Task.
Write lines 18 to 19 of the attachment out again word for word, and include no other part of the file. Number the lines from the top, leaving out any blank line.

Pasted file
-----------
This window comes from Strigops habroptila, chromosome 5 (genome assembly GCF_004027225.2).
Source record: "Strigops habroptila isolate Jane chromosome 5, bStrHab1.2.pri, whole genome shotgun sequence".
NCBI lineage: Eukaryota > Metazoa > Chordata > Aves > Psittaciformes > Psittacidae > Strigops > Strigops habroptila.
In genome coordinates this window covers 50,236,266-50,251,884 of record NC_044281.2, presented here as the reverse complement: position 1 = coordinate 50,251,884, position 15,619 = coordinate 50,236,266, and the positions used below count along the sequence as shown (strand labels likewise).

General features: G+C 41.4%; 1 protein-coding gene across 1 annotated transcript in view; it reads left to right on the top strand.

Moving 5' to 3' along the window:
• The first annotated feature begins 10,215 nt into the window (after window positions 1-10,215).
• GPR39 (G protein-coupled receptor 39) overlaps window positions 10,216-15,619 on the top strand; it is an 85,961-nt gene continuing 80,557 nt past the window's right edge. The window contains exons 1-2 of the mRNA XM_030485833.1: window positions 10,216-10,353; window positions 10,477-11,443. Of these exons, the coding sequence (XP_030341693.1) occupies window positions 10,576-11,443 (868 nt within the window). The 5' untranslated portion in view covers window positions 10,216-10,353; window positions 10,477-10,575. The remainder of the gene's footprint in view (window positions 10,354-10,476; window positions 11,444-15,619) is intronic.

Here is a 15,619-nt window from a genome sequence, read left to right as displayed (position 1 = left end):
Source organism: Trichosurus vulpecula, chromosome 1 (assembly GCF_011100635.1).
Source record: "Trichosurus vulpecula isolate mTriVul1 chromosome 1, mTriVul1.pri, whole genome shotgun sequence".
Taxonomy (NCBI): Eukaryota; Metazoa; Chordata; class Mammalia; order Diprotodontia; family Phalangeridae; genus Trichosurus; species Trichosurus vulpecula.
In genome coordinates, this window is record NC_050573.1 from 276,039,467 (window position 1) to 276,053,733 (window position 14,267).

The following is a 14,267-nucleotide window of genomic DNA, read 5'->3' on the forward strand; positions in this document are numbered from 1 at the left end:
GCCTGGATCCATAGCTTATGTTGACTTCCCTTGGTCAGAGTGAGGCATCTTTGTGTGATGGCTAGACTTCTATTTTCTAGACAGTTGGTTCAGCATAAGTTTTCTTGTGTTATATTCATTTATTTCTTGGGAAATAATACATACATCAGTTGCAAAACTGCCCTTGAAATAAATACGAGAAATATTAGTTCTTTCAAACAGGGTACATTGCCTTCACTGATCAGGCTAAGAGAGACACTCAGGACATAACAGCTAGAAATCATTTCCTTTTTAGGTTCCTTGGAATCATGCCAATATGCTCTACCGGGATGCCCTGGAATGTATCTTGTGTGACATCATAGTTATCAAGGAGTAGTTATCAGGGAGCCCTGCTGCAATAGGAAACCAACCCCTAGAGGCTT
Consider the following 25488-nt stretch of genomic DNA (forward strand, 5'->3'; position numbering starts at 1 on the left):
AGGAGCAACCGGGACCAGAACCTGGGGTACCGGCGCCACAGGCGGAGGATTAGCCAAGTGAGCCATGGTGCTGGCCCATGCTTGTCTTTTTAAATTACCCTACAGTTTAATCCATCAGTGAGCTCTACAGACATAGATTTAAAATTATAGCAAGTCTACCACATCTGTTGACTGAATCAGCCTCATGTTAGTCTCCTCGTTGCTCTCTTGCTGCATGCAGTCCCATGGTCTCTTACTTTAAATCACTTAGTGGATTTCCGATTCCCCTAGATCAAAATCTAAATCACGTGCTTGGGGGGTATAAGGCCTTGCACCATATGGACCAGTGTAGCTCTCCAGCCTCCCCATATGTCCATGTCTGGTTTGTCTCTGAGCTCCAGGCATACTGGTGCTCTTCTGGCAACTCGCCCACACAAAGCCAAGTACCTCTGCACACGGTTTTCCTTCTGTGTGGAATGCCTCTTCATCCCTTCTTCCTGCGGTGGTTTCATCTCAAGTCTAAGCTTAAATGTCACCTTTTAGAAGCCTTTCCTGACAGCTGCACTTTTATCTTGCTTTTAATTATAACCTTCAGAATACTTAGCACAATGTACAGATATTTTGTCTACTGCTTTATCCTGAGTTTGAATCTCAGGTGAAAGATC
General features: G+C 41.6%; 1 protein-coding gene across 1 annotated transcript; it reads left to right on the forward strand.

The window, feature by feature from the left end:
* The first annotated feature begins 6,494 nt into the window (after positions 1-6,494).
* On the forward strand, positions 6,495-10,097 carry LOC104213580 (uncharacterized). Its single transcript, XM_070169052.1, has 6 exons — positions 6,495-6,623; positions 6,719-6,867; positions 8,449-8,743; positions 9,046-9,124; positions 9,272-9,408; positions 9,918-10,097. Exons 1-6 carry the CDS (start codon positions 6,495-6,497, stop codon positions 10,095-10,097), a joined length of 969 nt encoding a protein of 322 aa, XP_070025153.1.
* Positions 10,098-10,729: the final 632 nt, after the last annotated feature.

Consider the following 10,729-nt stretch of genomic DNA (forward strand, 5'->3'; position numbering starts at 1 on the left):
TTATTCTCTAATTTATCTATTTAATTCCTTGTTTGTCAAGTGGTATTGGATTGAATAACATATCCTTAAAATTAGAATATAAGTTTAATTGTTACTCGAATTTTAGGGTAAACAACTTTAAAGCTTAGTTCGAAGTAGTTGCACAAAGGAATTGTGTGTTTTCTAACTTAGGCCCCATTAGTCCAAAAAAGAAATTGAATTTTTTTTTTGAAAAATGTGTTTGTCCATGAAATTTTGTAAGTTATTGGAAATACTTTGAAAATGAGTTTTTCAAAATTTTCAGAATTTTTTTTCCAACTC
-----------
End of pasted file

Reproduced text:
General features: G+C 41.6%; 1 protein-coding gene across 1 annotated transcript; it reads left to right on the forward strand.

The window, feature by feature from the left end: